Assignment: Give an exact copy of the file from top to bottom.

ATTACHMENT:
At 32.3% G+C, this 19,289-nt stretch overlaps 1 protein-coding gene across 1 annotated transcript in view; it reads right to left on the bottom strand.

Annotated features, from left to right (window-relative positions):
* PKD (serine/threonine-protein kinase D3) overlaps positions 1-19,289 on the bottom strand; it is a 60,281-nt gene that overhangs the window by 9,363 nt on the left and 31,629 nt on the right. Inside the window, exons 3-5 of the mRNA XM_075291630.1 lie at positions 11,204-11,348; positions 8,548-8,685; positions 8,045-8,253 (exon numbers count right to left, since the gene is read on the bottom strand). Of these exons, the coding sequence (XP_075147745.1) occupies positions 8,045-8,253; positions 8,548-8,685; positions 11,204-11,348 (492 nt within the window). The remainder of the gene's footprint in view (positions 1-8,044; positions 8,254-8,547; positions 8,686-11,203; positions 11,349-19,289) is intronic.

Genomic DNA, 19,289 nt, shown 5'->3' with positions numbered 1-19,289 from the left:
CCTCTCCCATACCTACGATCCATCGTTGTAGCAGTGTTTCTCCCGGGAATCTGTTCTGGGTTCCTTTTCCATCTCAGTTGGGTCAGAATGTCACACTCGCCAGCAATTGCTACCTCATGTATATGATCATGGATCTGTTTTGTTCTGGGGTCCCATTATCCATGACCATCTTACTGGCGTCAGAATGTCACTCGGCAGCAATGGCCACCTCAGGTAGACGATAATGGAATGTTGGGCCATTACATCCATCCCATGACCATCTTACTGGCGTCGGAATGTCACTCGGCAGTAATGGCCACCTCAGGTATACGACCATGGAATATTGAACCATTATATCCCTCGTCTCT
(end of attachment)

At 32.3% G+C, this 19,289-nt stretch overlaps 1 protein-coding gene across 1 annotated transcript in view; it reads right to left on the bottom strand.

Annotated features, from left to right (window-relative positions):
* PKD (serine/threonine-protein kinase D3) overlaps positions 1-19,289 on the bottom strand; it is a 60,281-nt gene that overhangs the window by 9,363 nt on the left and 31,629 nt on the right. Inside the window, exons 3-5 of the mRNA XM_075291630.1 lie at positions 11,204-11,348; positions 8,548-8,685; positions 8,045-8,253 (exon numbers count right to left, since the gene is read on the bottom strand). Of these exons, the coding sequence (XP_075147745.1) occupies positions 8,045-8,253; positions 8,548-8,685; positions 11,204-11,348 (492 nt within the window). The remainder of the gene's footprint in view (positions 1-8,044; positions 8,254-8,547; positions 8,686-11,203; positions 11,349-19,289) is intronic.

Genomic DNA, 19,289 nt, shown 5'->3' with positions numbered 1-19,289 from the left:
CCTCTCCCATACCTACGATCCATCGTTGTAGCAGTGTTTCTCCCGGGAATCTGTTCTGGGTTCCTTTTCCATCTCAGTTGGGTCAGAATGTCACACTCGCCAGCAATTGCTACCTCATGTATATGATCATGGATCTGTTTTGTTCTGGGGTCCCATTATCCATGACCATCTTACTGGCGTCAGAATGTCACTCGGCAGCAATGGCCACCTCAGGTAGACGATAATGGAATGTTGGGCCATTACATCCATCCCATGACCATCTTACTGGCGTCGGAATGTCACTCGGCAGTAATGGCCACCTCAGGTATACGACCATGGAATATTGAACCATTATATCCCTCGTCTCT